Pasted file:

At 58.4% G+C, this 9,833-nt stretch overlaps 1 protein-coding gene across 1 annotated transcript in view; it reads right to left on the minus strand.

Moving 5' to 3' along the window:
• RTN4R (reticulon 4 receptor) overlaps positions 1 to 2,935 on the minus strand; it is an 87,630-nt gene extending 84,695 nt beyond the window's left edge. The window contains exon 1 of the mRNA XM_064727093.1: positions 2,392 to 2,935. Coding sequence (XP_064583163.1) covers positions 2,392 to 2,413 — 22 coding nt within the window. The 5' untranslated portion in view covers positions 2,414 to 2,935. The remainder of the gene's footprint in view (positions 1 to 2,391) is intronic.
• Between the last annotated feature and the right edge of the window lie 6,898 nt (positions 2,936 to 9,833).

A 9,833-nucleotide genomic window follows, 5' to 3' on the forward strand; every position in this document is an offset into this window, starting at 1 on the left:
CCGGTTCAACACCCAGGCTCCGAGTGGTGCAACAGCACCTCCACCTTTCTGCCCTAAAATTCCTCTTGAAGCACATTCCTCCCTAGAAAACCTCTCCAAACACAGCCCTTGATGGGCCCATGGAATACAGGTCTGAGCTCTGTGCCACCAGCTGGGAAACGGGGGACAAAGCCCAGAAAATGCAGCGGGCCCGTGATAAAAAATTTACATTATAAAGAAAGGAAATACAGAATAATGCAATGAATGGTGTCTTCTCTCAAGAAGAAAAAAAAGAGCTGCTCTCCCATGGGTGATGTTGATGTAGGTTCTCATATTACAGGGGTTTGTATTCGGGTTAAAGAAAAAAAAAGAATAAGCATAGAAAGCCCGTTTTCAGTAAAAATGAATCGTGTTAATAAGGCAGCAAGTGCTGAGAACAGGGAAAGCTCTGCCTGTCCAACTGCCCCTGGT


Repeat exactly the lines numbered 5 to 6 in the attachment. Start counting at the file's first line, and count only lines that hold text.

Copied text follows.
A 9,833-nucleotide genomic window follows, 5' to 3' on the forward strand; every position in this document is an offset into this window, starting at 1 on the left:
CCGGTTCAACACCCAGGCTCCGAGTGGTGCAACAGCACCTCCACCTTTCTGCCCTAAAATTCCTCTTGAAGCACATTCCTCCCTAGAAAACCTCTCCAAACACAGCCCTTGATGGGCCCATGGAATACAGGTCTGAGCTCTGTGCCACCAGCTGGGAAACGGGGGACAAAGCCCAGAAAATGCAGCGGGCCCGTGATAAAAAATTTACATTATAAAGAAAGGAAATACAGAATAATGCAATGAATGGTGTCTTCTCTCAAGAAGAAAAAAAAGAGCTGCTCTCCCATGGGTGATGTTGATGTAGGTTCTCATATTACAGGGGTTTGTATTCGGGTTAAAGAAAAAAAAAGAATAAGCATAGAAAGCCCGTTTTCAGTAAAAATGAATCGTGTTAATAAGGCAGCAAGTGCTGAGAACAGGGAAAGCTCTGCCTGTCCAACTGCCCCTGGT